City and shop battle in court over definition of drug paraphernalia
A dispute between the city of Hudson and a downtown sex shop is headed for a showdown in St. Croix County Circuit Court.
On Monday, Judge Eric J. Lundell heard a motion to consolidate the cases of two shop employees fined $6,000 each for possession of drug paraphernalia and set a jury trial to hear an appeal of their convictions.
The case boils down to whether pipes commonly used for smoking marijuana and other drugs are drug paraphernalia if they haven't been used to consume illegal drugs.
Melissa J. Daniels of Coon Rapids, Minn., and Brian E. Orcutt of Maple Grove, Minn., were each charged with 25 counts of possession of drug paraphernalia after police conducted a search of the Left of Center shop, 505 Third St., in February 2012.
Municipal Judge Susan S. Gherty found the pair guilty of the charges on May 21, 2012, following seven days of testimony, and fined them $240 for each count.
In her ruling, Gherty said the Hudson ordinance prohibiting the possession of drug paraphernalia is "explicit and precise in its language," and that the evidence produced over the seven days of the trial was clear and convincing that the pipes seized in the search met the definition of drug paraphernalia.
Daniels, the daughter of Left of Center owner Chester Thomas, and Orcutt filed an appeal of the conviction in St. Croix County Circuit Court. They claim the prosecution was selective or discriminatory.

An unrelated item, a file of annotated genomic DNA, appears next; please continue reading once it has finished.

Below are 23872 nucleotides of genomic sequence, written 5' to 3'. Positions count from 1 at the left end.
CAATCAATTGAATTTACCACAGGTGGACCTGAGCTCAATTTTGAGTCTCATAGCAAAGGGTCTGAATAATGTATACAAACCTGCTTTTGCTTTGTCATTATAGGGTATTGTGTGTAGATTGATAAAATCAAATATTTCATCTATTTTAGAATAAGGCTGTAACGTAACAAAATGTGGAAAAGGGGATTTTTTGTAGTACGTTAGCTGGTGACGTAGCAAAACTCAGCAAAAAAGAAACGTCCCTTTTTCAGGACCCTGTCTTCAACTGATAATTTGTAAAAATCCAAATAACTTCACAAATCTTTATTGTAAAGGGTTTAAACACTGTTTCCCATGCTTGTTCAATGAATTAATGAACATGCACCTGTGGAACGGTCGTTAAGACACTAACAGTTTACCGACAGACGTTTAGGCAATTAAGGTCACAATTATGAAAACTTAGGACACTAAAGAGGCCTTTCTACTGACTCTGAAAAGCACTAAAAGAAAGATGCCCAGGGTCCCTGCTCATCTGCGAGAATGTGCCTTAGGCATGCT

Previously, drug paraphernalia was defined as items located with drugs or used to ingest a controlled substance, according to Daniels' and Orcutt's attorney, Andrew Nelson of Hudson.
A sandwich board sign criticizing Mayor Alan Burchill for the amount of money spend prosecuting Daniels and Orcutt stands on the sidewalk in front of the Left of Center shop.
"Hudson citizens!!! No money 4 schools. No money 4 the library. $23,532 spent on one court case. Several more scheduled. Mayor Burchill not concerned. Let him know you are," the sign reads.
When contacted earlier this week, the mayor said: "The police department enforces the ordinances that we have, and I support the police department enforcing the laws. We don't tell them which ones to enforce or not to enforce."
Police Chief Marty Jensen said he decided to cite the Left of Center managers after a federal court ruled that a Moorhead, Minn., ordinance prohibiting the possession or sale of the types of pipes seized at the Hudson shop was constitutional.
Jensen said Moorhead's drug paraphernalia ordinance is very similar to Hudson's.
"I wouldn't have our officers start enforcing this if I didn't think we were on good solid footing," he said in a phone call Monday.
He said all of the shops in Hudson selling those types of items were warned that the police department planned to adopt a different interpretation of what consisted of drug paraphernalia, and were given a deadline to have the items removed. The deadline came and went without the items being removed from Left of Center, he indicated.
Jensen noted that, at the time, the police department was coming across cases of people high on synthetic marijuana that was being sold in shops.
He said he decided that if he could do something to cut down on the sale of drug paraphernalia it might help in a small way to reduce the consumption of harmful drugs.
Jensen said Hudson shops are no longer selling synthetic marijuana.
The police chief said he doesn't buy the argument that the "one-hitter" pipes are used for tobacco.
"I have never seen that use in my 26 years of law enforcement," he said.
Daniels said she was too busy to talk when contacted by telephone on Monday. She invited the Star-Observer to call again on Tuesday, but that call wasn't made.